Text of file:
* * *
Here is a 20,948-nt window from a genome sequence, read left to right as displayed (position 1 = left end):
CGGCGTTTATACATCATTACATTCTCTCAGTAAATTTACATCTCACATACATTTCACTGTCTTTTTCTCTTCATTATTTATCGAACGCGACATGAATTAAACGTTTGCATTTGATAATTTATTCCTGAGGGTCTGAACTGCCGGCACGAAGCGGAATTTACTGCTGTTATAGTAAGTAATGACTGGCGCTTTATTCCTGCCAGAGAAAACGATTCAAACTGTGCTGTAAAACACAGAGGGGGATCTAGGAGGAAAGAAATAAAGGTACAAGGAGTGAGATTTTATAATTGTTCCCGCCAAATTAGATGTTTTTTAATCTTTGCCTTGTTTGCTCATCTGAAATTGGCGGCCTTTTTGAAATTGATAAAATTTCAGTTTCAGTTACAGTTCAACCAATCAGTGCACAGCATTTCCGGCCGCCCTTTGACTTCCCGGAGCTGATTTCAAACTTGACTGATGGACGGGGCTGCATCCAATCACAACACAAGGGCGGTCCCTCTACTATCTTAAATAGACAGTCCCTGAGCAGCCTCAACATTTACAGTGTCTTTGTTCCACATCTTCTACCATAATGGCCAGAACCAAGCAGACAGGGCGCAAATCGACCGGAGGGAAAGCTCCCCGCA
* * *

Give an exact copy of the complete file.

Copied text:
Here is a 20,948-nt window from a genome sequence, read left to right as displayed (position 1 = left end):
CGGCGTTTATACATCATTACATTCTCTCAGTAAATTTACATCTCACATACATTTCACTGTCTTTTTCTCTTCATTATTTATCGAACGCGACATGAATTAAACGTTTGCATTTGATAATTTATTCCTGAGGGTCTGAACTGCCGGCACGAAGCGGAATTTACTGCTGTTATAGTAAGTAATGACTGGCGCTTTATTCCTGCCAGAGAAAACGATTCAAACTGTGCTGTAAAACACAGAGGGGGATCTAGGAGGAAAGAAATAAAGGTACAAGGAGTGAGATTTTATAATTGTTCCCGCCAAATTAGATGTTTTTTAATCTTTGCCTTGTTTGCTCATCTGAAATTGGCGGCCTTTTTGAAATTGATAAAATTTCAGTTTCAGTTACAGTTCAACCAATCAGTGCACAGCATTTCCGGCCGCCCTTTGACTTCCCGGAGCTGATTTCAAACTTGACTGATGGACGGGGCTGCATCCAATCACAACACAAGGGCGGTCCCTCTACTATCTTAAATAGACAGTCCCTGAGCAGCCTCAACATTTACAGTGTCTTTGTTCCACATCTTCTACCATAATGGCCAGAACCAAGCAGACAGGGCGCAAATCGACCGGAGGGAAAGCTCCCCGCA